Smacked in the face?
SMACKED IN THE FACE – is that how I felt thirty-one years ago, when we sat in the cold air-conditioned room, meeting with the specialists, listening as they gave us their “final ruling” on Jessica? Maybe. Yes. It’s an accurate description.
As I worked on writing my memoir, recalling what happened over the years, I realized the things I’ve never forgotten are the emotions I experienced. The struggle. The anguish. The love. As I wrote, I had to recreate and reimagine events but it wasn’t hard to remember how I felt. I guess that’s how I captured it. So now that I’ve finished the book, I’ve decided it should be published.
I’ve written a story millions of mothers can relate to, or at least mothers and parents of disabled children. I see a similarity between my story and the common theme of many of Jodi Picoult’s books -children with some type of disability, families struggling with problems. The determination to pursue getting it published is growing. But first, I have to get noticed. So today’s blog is focused on coming up with an “elevator pitch” for my book. I’m sure some of you are wondering what the heck is an “elevator pitch”? Until I started writing this memoir I’d never heard of it.
So last night, I asked my husband if he knew what it was and of course he said he did. If you know him, you know he knows EVERYTHING about EVERYTHING. (Or just about.) And I mean that in a loving way.
So he says, “when someone is doing an elevator pitch, they are trying to create interest in a project. So you want to do one for your book. A good elevator pitch is short and shouldn’t last longer than a short elevator ride of 20 to 30 seconds, – that’s why it’s called an elevator pitch.”
“Oh wow,” I said, “now I understand. So help me write one.”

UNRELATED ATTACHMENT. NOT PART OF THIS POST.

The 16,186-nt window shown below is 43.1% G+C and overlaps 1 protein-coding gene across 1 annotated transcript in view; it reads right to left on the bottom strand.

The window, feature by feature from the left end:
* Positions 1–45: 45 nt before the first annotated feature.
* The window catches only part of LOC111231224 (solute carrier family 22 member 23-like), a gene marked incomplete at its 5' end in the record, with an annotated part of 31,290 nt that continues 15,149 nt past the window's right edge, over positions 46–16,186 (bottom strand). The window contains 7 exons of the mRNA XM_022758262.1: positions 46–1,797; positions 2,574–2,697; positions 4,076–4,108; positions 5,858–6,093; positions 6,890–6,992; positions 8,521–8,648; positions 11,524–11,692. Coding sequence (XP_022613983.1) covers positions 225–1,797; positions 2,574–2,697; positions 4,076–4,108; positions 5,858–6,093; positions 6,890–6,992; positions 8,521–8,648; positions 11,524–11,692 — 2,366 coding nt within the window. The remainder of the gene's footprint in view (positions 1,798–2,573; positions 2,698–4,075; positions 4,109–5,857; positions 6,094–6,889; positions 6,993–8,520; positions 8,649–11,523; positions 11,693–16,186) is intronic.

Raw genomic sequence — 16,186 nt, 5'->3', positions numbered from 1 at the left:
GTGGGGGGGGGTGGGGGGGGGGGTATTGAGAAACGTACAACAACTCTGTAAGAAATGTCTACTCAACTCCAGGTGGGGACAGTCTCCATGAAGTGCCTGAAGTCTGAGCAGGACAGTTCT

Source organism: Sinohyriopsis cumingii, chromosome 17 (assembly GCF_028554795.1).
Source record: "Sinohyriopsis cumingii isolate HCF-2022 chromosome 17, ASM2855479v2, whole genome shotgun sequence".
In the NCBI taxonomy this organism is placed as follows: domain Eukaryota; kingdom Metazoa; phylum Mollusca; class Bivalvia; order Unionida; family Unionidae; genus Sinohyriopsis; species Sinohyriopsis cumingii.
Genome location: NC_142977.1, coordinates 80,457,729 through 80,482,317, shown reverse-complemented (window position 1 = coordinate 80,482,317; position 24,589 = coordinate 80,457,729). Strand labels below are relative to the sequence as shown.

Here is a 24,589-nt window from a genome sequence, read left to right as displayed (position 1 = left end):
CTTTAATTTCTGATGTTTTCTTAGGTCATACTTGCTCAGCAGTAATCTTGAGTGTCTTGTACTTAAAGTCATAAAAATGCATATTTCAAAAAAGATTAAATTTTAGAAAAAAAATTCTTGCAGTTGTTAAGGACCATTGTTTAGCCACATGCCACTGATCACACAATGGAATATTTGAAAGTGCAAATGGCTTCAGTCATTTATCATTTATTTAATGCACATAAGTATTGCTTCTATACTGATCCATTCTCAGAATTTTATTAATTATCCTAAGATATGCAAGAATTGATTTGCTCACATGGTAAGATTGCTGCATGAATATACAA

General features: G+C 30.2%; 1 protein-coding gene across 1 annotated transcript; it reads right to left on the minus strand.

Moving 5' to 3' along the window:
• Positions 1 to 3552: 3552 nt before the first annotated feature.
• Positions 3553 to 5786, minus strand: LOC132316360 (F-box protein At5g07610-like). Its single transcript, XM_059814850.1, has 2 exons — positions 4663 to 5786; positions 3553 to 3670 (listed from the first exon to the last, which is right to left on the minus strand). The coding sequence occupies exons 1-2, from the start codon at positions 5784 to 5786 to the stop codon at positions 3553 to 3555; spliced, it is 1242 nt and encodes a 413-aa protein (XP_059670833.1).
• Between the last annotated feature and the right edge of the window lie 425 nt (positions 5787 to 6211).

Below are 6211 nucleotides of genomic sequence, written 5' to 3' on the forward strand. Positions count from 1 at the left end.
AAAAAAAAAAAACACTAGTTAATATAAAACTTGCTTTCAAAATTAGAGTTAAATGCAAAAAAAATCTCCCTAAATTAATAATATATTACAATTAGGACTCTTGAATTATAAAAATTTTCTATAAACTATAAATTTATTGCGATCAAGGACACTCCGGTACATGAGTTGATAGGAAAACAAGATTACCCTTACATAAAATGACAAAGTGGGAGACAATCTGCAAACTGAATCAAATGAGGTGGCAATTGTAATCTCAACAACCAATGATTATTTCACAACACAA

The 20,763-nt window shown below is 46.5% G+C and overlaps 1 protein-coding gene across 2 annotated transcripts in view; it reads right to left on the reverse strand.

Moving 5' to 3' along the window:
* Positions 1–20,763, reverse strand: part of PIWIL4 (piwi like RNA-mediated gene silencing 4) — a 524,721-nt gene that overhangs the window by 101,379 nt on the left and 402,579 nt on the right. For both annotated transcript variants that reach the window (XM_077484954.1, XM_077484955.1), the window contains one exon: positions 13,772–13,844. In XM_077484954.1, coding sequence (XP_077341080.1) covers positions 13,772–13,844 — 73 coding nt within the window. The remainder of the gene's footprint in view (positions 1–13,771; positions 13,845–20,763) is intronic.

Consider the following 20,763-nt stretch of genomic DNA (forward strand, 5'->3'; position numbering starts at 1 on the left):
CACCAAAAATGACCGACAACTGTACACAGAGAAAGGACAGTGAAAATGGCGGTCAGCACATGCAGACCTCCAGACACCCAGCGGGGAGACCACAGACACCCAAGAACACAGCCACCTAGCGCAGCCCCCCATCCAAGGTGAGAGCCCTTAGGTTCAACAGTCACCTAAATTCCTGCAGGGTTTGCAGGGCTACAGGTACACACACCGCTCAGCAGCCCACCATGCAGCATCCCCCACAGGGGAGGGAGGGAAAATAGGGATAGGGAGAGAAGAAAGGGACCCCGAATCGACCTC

I wanted to come up with a killer pitch. I’d love to get some feedback. Here’s what I have so far.
My memoir, Another Side of Normal, begins with a life-changing detour after I am told that Jessica, my four-year-old daughter is “retarded” and will never grow up to live a normal, independent life. Filled with anguish, I use denial to resist accepting this reality until eventually, I do. The story begins when Jessica is twenty-eight and moving into a group home.
Here is an excerpt from the book:
“This was not how I planned her life. It was supposed to be entirely different. Without a map to guide me, it’s been a difficult journey to navigate. In the back of my mind, I can still hear the doctor’s words. His voice remains embedded in my mind like a permanent recording. ‘Your daughter Jessica is profoundly retarded.’”
Perhaps the most captivating aspect of my story is the way I illustrate my daughter’s unique speech and curious mannerisms. My target audience would be adult women, mothers and parents of children with disabilities. At approximately 84,000 words, Another Side of Normal is reminiscent of Rachel Simon’s Riding the Bus With My Sister.